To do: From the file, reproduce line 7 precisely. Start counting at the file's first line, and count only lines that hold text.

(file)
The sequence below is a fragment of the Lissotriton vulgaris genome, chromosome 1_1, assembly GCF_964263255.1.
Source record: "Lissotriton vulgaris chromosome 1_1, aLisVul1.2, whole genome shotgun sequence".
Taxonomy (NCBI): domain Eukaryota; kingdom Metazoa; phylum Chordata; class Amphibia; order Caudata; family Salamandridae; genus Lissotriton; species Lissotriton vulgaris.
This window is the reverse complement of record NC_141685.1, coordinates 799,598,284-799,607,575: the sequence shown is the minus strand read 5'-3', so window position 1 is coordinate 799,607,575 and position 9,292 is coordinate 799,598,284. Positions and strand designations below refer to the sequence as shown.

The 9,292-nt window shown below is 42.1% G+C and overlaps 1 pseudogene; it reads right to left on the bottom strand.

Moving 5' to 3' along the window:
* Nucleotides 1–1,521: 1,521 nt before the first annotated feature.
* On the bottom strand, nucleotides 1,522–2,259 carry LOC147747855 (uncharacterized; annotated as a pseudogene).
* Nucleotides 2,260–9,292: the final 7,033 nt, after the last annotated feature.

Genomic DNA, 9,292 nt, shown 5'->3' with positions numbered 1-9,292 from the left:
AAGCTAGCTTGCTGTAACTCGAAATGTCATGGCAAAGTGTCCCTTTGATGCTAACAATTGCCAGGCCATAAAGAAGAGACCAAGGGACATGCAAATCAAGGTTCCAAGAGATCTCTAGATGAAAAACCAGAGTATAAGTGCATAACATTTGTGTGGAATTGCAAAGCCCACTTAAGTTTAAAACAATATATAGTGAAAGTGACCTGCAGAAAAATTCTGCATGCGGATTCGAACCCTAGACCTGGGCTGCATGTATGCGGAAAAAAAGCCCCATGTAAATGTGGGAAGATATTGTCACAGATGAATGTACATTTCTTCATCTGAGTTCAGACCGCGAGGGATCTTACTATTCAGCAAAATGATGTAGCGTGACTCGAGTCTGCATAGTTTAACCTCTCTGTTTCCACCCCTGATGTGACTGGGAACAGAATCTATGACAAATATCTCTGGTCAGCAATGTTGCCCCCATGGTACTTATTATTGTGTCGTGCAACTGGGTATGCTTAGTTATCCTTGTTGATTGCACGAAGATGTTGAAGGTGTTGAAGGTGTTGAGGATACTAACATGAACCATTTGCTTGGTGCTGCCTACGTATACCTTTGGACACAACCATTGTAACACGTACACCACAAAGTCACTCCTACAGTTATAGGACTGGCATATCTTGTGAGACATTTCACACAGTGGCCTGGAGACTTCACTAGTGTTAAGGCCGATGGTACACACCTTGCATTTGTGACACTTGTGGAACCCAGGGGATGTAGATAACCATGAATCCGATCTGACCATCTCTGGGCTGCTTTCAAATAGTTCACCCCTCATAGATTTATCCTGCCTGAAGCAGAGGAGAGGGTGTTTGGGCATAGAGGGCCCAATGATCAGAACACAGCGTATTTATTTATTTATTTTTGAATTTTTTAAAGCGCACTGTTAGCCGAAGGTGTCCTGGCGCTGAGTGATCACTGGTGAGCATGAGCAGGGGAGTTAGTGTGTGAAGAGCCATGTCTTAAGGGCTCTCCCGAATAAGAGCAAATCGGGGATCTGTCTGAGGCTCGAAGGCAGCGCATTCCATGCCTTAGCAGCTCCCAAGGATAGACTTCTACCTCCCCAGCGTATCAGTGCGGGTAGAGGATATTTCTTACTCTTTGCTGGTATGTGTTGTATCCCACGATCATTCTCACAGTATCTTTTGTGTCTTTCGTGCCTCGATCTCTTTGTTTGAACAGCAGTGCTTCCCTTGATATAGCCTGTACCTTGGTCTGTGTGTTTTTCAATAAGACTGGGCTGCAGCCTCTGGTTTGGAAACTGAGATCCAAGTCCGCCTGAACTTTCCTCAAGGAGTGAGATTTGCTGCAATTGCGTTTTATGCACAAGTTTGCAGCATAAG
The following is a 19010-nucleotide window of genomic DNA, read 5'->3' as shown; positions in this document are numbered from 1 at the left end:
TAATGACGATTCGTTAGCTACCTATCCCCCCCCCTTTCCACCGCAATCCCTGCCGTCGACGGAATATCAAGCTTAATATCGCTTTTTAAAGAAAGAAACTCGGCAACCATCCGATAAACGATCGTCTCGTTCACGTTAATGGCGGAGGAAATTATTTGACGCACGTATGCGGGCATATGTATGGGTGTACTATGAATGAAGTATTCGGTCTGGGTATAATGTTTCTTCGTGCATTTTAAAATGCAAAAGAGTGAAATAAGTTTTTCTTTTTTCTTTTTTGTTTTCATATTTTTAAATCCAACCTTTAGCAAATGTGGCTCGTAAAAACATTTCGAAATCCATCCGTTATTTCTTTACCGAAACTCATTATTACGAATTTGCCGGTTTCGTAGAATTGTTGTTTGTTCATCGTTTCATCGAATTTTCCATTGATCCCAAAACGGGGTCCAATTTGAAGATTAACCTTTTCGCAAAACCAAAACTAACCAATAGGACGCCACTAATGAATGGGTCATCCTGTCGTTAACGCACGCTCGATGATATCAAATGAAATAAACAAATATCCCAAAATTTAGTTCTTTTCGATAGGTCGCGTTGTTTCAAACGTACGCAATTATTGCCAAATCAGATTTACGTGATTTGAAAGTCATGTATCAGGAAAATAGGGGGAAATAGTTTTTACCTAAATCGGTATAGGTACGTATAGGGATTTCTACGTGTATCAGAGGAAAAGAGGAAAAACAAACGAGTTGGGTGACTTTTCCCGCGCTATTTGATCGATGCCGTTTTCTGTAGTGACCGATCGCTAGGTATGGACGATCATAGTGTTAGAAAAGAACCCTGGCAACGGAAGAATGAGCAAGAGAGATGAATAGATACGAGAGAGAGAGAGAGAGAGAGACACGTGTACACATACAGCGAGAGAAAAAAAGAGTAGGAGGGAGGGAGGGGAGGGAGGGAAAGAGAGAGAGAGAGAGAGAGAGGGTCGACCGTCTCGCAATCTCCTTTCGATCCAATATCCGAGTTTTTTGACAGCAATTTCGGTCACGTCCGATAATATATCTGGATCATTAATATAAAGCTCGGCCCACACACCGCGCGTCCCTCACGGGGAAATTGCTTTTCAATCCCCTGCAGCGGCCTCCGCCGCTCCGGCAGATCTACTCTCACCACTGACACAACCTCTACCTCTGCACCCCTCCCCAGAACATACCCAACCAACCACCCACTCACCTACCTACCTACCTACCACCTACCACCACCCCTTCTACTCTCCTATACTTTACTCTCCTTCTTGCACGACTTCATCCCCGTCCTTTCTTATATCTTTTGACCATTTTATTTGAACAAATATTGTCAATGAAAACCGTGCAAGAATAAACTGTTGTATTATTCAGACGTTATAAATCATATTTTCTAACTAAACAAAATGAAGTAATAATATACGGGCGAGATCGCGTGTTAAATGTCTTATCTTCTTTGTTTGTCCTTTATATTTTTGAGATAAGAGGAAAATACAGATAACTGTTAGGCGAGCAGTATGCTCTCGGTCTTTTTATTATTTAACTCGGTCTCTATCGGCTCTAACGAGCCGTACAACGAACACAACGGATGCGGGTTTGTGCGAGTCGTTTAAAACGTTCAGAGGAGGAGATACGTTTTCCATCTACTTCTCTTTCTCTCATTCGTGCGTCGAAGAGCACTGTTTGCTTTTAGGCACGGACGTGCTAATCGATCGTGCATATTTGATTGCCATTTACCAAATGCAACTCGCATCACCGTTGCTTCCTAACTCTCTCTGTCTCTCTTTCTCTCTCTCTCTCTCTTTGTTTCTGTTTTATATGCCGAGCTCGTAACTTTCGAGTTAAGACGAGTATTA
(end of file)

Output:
* Nucleotides 1–1,521: 1,521 nt before the first annotated feature.